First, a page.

The attempts that have been made to describe Glenn Gould’s complex personality are endless in number, as are his surprising and often eccentric interpretations. Whether he is considered to be a sensitive maniac, neurotic individualist or uncompromising genius – Gould polarizes, provokes and fascinates us long after his death in 1982. As early as 1964 the Canadian pianist ceased to give concerts, since he found appearing before an audience completely unacceptable and preferred to concentrate on studio recordings.
Way in front of composers of the Viennese Classical era, which he did not take particularly seriously – although his performances keenly reflect Beethoven’s rhythmicity – comes his personal deity: Bach. Gould’s notorious strictness gives form to the minutest of figure in the score. He weaves his way through Bach’s music and thereby articulates its tightly knit and multi-facetted depths. No lecturing keyboard proponent this, but a creative co-composer who imbues the spirit of the music with life and sonority. Upon the release in 1980 of the 80th Birthday Edition with its wealth of visual and tonal material, the music journalist Werner Theurich wrote that "no one had ever played more raptly, or more intensively. That Gould’s performances are nothing but heavenly can be seen and felt. The rest is pure music."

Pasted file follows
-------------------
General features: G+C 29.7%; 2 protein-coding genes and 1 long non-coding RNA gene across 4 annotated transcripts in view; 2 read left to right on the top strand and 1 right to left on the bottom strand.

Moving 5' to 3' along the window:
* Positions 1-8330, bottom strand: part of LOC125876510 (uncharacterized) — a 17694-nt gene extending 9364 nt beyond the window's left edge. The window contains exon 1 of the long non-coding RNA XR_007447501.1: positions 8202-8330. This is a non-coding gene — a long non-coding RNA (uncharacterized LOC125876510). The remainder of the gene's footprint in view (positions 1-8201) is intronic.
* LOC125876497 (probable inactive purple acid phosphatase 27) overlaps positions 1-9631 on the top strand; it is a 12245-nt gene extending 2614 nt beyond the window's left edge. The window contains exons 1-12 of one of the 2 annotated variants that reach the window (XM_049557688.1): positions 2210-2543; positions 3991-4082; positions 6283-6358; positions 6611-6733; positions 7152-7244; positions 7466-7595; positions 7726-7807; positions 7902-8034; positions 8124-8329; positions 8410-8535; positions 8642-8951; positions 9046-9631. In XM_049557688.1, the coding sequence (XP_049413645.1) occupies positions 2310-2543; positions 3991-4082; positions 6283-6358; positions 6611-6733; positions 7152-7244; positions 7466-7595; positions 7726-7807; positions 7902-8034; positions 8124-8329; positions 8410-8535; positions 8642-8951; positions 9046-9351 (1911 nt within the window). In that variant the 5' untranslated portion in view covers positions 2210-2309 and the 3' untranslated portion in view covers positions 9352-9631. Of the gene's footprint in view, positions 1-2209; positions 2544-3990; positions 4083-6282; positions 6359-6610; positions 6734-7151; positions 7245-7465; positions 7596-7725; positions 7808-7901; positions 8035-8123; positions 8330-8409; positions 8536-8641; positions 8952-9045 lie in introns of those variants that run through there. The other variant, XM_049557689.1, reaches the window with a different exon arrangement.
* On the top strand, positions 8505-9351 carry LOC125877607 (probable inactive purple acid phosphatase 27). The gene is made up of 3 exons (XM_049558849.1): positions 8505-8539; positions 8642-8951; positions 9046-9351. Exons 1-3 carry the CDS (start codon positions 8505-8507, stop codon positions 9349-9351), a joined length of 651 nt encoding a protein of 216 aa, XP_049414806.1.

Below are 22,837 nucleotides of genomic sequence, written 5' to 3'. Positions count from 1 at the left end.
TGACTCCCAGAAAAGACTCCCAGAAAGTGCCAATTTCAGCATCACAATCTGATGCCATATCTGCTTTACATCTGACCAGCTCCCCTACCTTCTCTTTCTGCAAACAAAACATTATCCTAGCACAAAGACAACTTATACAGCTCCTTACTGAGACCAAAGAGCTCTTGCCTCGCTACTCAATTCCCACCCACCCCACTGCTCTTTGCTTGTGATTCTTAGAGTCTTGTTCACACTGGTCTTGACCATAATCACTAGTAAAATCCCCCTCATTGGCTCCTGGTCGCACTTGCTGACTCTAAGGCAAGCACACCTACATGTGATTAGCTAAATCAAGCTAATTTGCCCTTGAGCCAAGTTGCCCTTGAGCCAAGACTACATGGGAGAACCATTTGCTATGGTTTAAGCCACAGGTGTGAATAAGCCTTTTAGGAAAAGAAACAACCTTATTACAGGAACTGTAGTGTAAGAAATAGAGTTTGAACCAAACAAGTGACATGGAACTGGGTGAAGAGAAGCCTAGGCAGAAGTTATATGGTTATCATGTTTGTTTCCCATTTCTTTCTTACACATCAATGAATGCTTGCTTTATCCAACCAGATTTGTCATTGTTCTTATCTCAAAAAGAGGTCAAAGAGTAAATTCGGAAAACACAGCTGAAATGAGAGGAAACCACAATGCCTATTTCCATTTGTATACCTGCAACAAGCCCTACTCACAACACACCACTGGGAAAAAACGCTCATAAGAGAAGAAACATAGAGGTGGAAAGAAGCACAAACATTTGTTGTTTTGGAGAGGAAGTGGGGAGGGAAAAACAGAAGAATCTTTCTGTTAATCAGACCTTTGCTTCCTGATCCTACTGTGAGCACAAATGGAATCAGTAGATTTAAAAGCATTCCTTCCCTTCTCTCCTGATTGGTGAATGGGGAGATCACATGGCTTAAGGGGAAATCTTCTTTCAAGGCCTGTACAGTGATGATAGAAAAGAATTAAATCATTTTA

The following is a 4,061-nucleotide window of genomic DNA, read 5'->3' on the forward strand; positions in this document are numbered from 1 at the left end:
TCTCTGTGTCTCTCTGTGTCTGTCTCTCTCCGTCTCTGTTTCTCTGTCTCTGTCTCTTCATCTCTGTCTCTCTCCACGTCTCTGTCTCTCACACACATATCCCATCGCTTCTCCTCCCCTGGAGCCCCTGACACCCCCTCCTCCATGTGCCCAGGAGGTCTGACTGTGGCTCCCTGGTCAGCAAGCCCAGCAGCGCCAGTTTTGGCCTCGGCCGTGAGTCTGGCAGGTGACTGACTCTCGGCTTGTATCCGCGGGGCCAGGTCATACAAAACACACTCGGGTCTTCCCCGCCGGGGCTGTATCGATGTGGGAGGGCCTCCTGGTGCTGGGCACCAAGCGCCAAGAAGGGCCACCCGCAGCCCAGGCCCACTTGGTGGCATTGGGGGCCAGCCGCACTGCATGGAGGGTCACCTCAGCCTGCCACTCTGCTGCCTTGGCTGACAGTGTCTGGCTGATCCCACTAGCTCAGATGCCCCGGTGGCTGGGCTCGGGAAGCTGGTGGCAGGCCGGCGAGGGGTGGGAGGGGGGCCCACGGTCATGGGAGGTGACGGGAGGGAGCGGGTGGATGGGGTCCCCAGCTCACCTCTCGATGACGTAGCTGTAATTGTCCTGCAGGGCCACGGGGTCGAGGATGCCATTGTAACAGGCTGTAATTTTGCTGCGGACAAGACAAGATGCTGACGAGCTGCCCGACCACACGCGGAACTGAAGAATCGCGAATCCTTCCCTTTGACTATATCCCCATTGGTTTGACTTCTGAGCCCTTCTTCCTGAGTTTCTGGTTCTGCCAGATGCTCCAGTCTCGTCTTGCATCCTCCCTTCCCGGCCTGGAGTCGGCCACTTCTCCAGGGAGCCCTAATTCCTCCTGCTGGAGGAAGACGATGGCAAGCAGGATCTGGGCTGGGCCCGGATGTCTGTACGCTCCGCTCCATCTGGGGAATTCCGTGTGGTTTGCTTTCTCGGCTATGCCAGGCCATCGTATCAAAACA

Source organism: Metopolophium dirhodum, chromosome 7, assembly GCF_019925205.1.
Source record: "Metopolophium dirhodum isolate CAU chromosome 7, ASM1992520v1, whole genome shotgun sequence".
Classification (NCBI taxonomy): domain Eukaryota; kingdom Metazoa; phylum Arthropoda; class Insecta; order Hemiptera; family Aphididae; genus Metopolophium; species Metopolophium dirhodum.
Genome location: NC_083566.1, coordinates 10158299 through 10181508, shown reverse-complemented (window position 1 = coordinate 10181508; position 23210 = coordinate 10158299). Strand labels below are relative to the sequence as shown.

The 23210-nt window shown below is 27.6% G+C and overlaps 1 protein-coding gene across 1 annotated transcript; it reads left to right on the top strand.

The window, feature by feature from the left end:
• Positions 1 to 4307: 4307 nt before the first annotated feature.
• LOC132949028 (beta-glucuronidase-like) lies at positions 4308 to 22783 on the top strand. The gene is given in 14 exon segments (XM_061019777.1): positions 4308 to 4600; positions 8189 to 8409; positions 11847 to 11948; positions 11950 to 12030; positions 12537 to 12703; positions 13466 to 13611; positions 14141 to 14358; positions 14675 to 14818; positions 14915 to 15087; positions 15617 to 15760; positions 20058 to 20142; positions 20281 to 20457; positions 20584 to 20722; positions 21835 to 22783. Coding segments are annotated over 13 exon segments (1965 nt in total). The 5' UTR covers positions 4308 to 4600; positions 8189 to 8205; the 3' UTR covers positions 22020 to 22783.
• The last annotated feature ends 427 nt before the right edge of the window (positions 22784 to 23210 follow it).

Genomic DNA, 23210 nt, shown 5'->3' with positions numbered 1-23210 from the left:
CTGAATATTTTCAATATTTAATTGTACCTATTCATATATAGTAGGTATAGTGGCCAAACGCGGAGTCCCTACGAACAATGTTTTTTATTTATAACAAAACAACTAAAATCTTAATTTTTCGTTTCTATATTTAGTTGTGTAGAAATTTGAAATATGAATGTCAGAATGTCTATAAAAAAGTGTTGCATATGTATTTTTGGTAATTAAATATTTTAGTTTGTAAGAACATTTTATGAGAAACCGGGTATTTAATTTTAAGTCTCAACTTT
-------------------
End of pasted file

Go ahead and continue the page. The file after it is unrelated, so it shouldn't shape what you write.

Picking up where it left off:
Features: • 3LP • 180g Virgin Vinyl • High Quality Pressing • Pure Analogue Audiophile Mastering
Musicians: Glenn Gould, piano Columbia Symphony Orchestra Vladimir Golschmann, conductor Leonard Bernstein, conductor
Selections: Johann Sebastian Bach (1685-1750) 1. Keyboard Concerto No. 1 in D minor, BWV 1052 (mono) 2. Keyboard Concerto No. 2 in E major, BWV 1053 3. Keyboard Concerto No. 3 in D major, BWV 1054 4. Keyboard Concerto No. 4 in A major, BWV 1055 5. Keyboard Concerto No. 5 in F minor, BWV 1056 6. Keyboard Concerto No. 7 in G minor, BWV 1058
Ludwig van Beethoven (1770-1827) 7. Concerto No. 1 for Piano and Orchestra in C major, op. 15
Recording: April 1957, May 1967 and February 1969 at Columbia 30th Street Studio, New York City, by Fred Plaut